Intended to be unpowered, nearly self-sufficient, premanently moored offshore. Hydrodynamics allow for the current to maintain a bow-forward attitude, the overall stability prevents an easy roll-over, the general design allows greenwater to shed rapidly, No hatches facing forward, or on top prevent easy water accumulation during adverse weather conditions. Double-hull ferrocement-like construction, using a proprietary technique I came up with in the last few days (not releasing significant details until much later), using Basalt rebar and preferably Geopolymer cement (formula still not completely finalized). Hull will be superinsulated, using flotation foam. Daily electricity will generally be wind and water-current generated, with some solar panels mounted atop the ‘pilothouse’ and living suite.
Biodegradable wastes will be handled by an advanced Anaerobic Methane Digester, followed by an aerobic phase, prior to use as hydroponic fertilizer, in the greenhouse. Greenhouse also acts as source for distilled water, using a simple 2-stage evaporation/condensation setup. Membrane-type molecular sieve will remove CO2 from the Biogas, and that will be used for atmospheric enrichment, within the greenhouse.
I intend to attempt to use an advanced thermo-acoustic cryogenic condenser to decrease the required storage space for the purified Methane. A nearly identical system may be used for liquified air, to be stored for simple expansion-refrigeration and backup energy supply (modified ‘steam’ engine generator).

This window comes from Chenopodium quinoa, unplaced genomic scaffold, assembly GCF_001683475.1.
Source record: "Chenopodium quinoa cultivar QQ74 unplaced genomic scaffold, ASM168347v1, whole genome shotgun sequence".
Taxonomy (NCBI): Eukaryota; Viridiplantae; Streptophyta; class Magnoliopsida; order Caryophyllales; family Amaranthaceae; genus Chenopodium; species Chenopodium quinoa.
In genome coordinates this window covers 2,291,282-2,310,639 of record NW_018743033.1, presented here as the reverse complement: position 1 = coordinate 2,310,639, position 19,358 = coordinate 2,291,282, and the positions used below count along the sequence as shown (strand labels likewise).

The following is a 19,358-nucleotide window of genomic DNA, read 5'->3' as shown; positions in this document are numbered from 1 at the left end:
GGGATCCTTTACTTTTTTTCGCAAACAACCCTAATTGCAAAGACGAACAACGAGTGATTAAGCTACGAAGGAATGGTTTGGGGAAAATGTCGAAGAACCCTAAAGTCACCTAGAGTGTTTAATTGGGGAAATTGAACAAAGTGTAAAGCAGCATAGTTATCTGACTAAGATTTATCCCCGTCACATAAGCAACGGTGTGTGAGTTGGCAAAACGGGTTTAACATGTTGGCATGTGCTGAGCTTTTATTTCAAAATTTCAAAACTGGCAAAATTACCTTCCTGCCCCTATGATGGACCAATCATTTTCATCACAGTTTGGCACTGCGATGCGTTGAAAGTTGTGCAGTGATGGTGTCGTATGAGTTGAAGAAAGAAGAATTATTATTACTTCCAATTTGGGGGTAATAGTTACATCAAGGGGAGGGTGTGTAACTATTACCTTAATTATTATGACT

Additional stabilization will include a hydrofoil-lke heave damping device, passive/active moving ballast system, using interconnected, partially flooded compartments. Induced airflow may present a potential energy source, using bi-directional turbine generators as the flow-restriction, during passive mode, and blowers will be used to forcebly control the tank levels, in active mode, using a method already in commercial production.
@Matias | the front of the thing looks familiar to you ? | turret mooring | bow design | point bow against the waves | directional design for everything ship sized - 400m | keep the vulnerable stuff in the wave impact safety shadow of a big bow that can take a mayor wave |
The [offshore aquaculture part is over here](http://discuss.seasteading.org/t/offshore-aquaculture-realistic-projects-big-business-seafood-ocean-colonization/1631) as it would be misplaced in "picture the ramform"